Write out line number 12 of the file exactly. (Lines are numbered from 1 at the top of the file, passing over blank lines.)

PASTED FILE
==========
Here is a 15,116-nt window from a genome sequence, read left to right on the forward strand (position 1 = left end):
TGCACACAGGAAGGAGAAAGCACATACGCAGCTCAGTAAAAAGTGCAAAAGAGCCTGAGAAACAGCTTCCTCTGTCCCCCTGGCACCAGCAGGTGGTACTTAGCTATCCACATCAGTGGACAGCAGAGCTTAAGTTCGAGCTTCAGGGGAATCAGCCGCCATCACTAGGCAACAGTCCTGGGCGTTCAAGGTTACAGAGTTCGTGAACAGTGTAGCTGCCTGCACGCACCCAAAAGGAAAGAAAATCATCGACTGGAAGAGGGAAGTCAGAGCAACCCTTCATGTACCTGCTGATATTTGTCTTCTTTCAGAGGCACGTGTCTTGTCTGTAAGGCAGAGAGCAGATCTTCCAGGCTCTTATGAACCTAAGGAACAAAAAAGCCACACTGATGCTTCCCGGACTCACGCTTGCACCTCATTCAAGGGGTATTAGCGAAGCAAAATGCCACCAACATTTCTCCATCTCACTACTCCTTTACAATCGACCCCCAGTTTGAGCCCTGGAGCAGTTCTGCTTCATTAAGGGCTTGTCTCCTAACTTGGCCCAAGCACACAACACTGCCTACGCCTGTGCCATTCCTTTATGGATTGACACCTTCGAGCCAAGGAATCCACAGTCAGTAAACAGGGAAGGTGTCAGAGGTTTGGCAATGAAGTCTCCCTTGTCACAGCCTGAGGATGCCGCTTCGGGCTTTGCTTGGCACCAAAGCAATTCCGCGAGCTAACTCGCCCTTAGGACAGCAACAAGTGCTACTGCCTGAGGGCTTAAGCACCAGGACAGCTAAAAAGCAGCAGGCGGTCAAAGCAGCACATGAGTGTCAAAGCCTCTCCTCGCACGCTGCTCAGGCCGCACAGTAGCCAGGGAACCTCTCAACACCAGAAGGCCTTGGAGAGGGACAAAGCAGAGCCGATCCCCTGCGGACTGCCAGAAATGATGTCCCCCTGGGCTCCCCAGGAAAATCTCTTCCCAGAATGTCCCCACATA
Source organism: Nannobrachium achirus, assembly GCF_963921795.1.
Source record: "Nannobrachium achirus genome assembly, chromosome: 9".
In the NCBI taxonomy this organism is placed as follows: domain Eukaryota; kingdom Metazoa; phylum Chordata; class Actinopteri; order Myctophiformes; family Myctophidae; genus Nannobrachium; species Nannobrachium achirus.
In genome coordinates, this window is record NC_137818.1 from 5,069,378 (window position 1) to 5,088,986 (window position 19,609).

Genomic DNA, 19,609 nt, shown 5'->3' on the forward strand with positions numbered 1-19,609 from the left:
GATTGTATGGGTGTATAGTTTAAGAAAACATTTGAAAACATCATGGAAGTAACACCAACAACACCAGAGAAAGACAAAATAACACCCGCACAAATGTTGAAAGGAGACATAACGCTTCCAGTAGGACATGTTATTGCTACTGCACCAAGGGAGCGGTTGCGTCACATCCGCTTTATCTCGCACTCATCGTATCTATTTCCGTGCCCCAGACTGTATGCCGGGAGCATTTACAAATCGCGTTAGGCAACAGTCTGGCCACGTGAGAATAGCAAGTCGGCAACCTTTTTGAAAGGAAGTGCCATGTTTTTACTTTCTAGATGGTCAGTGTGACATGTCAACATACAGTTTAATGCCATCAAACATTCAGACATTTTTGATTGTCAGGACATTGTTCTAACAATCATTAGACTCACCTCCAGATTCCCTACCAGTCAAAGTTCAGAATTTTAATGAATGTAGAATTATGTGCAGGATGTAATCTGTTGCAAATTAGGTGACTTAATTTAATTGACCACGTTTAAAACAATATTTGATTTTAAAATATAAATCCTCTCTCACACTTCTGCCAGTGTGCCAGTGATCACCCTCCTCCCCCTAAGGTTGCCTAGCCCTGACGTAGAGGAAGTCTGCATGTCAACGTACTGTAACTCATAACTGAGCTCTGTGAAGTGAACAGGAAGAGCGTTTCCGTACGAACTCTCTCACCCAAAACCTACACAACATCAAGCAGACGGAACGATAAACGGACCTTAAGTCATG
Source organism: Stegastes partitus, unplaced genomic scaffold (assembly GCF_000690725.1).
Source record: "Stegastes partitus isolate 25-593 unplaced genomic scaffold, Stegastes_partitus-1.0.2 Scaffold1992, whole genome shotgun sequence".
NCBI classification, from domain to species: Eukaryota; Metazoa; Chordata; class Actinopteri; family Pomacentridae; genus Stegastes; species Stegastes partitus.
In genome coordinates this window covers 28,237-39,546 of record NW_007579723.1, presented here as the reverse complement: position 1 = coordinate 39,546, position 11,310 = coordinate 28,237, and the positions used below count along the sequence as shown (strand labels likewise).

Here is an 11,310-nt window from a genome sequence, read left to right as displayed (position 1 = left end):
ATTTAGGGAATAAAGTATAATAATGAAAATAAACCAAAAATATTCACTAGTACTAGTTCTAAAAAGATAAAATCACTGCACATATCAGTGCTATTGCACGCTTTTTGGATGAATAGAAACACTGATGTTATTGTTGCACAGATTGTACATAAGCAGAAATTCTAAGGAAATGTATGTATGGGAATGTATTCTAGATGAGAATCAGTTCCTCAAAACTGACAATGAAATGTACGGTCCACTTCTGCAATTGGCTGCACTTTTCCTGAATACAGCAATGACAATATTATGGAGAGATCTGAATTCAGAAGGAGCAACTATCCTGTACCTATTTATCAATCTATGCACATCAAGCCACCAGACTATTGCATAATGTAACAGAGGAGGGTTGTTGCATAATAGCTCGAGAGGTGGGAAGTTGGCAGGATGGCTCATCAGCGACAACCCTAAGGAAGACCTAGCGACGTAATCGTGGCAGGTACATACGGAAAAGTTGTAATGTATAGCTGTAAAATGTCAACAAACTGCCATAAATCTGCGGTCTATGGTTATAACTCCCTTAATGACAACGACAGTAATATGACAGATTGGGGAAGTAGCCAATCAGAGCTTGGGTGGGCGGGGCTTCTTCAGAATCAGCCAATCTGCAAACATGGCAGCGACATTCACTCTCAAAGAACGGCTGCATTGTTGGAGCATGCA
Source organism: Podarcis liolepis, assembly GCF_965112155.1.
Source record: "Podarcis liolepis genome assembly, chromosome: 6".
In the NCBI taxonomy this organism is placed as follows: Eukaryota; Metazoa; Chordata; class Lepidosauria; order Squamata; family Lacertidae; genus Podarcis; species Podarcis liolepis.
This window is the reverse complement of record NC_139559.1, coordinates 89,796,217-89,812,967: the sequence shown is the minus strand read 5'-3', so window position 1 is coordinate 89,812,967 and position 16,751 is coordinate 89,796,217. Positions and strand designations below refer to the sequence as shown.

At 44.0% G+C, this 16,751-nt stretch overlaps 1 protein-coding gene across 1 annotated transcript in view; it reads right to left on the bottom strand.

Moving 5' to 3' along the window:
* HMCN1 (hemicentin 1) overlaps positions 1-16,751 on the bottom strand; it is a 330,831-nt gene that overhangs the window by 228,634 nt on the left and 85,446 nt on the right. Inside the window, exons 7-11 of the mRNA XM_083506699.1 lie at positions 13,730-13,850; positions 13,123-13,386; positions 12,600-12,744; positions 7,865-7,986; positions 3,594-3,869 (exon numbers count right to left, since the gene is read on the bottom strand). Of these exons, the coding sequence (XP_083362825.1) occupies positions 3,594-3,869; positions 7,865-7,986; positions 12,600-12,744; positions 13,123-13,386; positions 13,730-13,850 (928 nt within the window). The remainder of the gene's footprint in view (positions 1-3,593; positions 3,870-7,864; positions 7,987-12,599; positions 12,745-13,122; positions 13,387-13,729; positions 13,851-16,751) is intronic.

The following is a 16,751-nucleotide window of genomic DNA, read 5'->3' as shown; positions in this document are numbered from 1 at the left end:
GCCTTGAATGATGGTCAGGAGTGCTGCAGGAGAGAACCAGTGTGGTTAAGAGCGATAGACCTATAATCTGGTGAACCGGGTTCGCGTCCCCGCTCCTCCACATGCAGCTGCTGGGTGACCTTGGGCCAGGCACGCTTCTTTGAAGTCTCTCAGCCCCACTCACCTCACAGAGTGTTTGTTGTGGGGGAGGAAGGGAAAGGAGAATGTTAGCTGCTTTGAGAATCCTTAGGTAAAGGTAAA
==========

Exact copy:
In genome coordinates this window covers 28,237-39,546 of record NW_007579723.1, presented here as the reverse complement: position 1 = coordinate 39,546, position 11,310 = coordinate 28,237, and the positions used below count along the sequence as shown (strand labels likewise).